A Structural Solution to Africa’s Wayward Presidents

by Devin Joshi

The current crisis in the Ivory Coast unfortunately resembles a number of crises in Western and Central Africa over the last few decades. Whereas the international community has generally been more willing to intervene in Europe and the Middle East, there has been a tendency to “wait and watch” while humanitarian crises unfold in middle Africa. In the last several years, as in the Ivory Coast right now, however, global awareness of the brutality of such crises has expanded tremendously. Now information and communication technologies (cell phones, Internet, social media) are bringing the terror into living rooms around the world. The power of these new technologies should not be underestimated. Just as the historic and unprecedented Arab Democracy Movement of 2011 has spread like wildfire from Tunisia to Egypt and the rest of the Middle East and North Africa, we may see quicker action from African regional organizations and foreign powers than in the past due to growing awareness of the contagion effects (both positive and negative) of domestic struggles.

Of course, any international response to this crisis should aim to restore and keep peace and to bring Laurent Gbagbo and other perpetrators of these atrocities to the International Criminal Court. Yet, it would also be wise to deal with some of the structural factors that have led to violent conflict in Cote d’Ivoire’s past and which continually plague the region. While there are many problems that need attention, one approach that should be given consideration is restructuring the government from a presidential to a parliamentary republic. This would be one means of reducing the power and autocratic tendencies of the state’s chief executive. Presidential governments are often unstable because presidents want to stay in power longer than their people want them in power. In fact, several studies have documented how presidential regimes in Africa and elsewhere are more likely to collapse or revert to authoritarianism than parliamentary governments headed by a prime minister selected by the parliament.

Whereas presidentialism is conducive to adversarial politics (the USA is no exception), the structure of parliamentary government encourages a greater degree of power-sharing and consensus building, for example through the formation of multiparty cabinets. Parliamentary governments elsewhere in Africa (Botswana, Cape Verde, Mauritius, Namibia, and South Africa to name a few) have generally presided over more prosperous economies, invested more in the health and education of their populations, and improved human rights more than the presidents and dictators of most other African states. Of course, other political reforms are also needed, but the transition to parliamentary government is one that may bring long-term benefits to the Ivory Coast and its neighbors. When the Soviet Union collapsed and the states of Eastern Europe and Central Asia got to choose new forms of government, the former countries opted for parliamentary politics while most of the latter chose a presidential or semi-presidential system. The difference this has made is worth noting. Many of the Central Asian states have reverted back to authoritarianism, whereas Eastern European countries have witnessed a growing degree of democracy compared to their past.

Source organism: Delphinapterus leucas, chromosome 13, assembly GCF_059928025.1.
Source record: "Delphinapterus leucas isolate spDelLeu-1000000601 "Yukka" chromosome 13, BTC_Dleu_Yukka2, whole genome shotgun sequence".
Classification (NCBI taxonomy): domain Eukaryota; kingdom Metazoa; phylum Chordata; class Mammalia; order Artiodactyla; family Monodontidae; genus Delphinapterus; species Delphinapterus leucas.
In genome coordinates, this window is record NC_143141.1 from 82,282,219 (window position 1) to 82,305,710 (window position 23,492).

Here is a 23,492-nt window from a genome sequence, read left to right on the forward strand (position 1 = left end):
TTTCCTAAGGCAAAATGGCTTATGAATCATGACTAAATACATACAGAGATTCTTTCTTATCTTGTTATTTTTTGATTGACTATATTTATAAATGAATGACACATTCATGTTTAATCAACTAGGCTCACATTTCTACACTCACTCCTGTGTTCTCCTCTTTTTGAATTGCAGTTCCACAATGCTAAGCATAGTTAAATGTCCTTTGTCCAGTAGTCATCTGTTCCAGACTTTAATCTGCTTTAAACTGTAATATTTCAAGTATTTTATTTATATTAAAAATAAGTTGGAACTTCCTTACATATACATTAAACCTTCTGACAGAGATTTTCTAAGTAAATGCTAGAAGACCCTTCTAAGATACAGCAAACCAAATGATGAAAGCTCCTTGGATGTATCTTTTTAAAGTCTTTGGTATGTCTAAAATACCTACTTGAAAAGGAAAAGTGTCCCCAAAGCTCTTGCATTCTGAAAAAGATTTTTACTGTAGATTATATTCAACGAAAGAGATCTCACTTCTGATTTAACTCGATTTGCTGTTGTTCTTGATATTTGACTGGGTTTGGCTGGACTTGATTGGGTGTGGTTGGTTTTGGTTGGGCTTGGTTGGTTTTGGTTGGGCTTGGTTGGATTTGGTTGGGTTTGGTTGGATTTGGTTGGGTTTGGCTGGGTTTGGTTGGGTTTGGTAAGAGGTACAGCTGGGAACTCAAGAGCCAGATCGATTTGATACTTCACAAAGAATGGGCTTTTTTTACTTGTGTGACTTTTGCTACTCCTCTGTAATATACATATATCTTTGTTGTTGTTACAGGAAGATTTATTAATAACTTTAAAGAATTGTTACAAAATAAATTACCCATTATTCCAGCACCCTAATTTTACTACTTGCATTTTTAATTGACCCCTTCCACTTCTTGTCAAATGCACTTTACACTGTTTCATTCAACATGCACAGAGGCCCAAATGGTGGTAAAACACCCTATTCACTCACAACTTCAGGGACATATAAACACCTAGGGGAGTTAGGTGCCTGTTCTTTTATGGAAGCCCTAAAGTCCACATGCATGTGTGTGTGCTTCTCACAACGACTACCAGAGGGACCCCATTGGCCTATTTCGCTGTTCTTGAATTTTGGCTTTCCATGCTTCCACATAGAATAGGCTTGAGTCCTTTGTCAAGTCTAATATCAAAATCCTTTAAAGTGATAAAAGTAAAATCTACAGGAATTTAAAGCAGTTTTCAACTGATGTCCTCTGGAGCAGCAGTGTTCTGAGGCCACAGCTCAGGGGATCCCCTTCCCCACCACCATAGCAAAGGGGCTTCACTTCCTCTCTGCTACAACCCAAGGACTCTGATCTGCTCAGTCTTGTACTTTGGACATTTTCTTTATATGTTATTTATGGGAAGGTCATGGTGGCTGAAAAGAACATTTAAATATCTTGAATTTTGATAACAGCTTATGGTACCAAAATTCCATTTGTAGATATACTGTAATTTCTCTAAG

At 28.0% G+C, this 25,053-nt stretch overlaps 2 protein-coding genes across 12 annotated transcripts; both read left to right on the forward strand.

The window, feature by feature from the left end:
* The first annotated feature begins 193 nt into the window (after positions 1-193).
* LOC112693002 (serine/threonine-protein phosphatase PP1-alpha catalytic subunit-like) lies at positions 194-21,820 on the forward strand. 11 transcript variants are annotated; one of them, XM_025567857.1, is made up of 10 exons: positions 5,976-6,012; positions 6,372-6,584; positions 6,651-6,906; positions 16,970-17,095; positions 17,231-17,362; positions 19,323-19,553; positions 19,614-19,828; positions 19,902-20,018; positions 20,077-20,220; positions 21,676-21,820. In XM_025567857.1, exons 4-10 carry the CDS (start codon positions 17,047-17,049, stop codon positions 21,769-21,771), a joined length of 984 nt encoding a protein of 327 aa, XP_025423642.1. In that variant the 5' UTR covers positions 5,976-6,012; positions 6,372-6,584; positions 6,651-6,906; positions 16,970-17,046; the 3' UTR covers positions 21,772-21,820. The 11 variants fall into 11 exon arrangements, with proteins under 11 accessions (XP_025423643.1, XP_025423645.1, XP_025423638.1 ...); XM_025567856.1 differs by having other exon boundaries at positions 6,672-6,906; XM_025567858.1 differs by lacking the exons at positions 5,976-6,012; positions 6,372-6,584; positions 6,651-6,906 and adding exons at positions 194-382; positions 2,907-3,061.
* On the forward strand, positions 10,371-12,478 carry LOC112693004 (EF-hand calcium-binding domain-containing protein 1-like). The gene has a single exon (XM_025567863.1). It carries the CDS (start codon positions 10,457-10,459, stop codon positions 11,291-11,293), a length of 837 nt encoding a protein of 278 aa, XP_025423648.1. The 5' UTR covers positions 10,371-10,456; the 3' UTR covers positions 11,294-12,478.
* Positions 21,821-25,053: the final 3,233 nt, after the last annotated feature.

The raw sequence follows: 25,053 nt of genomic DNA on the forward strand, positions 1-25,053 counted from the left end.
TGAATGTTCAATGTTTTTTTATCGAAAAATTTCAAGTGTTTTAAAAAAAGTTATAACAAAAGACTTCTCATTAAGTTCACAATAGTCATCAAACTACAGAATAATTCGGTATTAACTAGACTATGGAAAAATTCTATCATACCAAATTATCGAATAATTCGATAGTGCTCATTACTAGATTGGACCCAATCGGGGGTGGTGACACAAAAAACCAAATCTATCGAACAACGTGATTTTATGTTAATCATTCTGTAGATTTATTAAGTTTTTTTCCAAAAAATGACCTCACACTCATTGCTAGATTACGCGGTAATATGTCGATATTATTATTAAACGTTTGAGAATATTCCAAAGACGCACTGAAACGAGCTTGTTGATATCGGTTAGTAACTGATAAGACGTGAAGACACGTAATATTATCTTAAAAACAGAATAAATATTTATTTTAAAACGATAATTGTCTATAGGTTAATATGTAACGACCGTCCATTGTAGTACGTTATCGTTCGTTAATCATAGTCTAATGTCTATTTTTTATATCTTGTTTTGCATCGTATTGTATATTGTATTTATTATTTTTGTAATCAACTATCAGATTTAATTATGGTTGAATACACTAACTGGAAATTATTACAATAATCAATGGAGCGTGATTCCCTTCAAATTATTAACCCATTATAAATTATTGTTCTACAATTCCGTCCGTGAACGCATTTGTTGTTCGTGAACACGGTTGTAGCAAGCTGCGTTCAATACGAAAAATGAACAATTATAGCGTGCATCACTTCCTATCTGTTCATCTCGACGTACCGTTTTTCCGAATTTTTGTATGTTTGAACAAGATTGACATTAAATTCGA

That said, the Ivory Coast needs both immediate international attention and long-term support to develop a more effective and democratic government. Any plan to transform its governance should also consider political reform and power sharing throughout all West African countries, including nearby Nigeria, to develop political systems more like the relatively peaceful democracies of Mali or Namibia.

 

 


Dr. Devin K. Joshi is an assistant professor at the University of Denver’s Josef Korbel School of International Studies where he teaches courses on democracy and development. He holds a Ph.D. in political science from the University of Washington, an M.A. from the East-West Center, and a B.A. from Stanford University. His research focuses on the relevance and application of democratic and good governance interventions to improving human development and human security in the developing world. His recent articles have appeared in Economic and Political Weekly, International Studies Review, Socio-Legal Review, and The Human Rights Dictionary.

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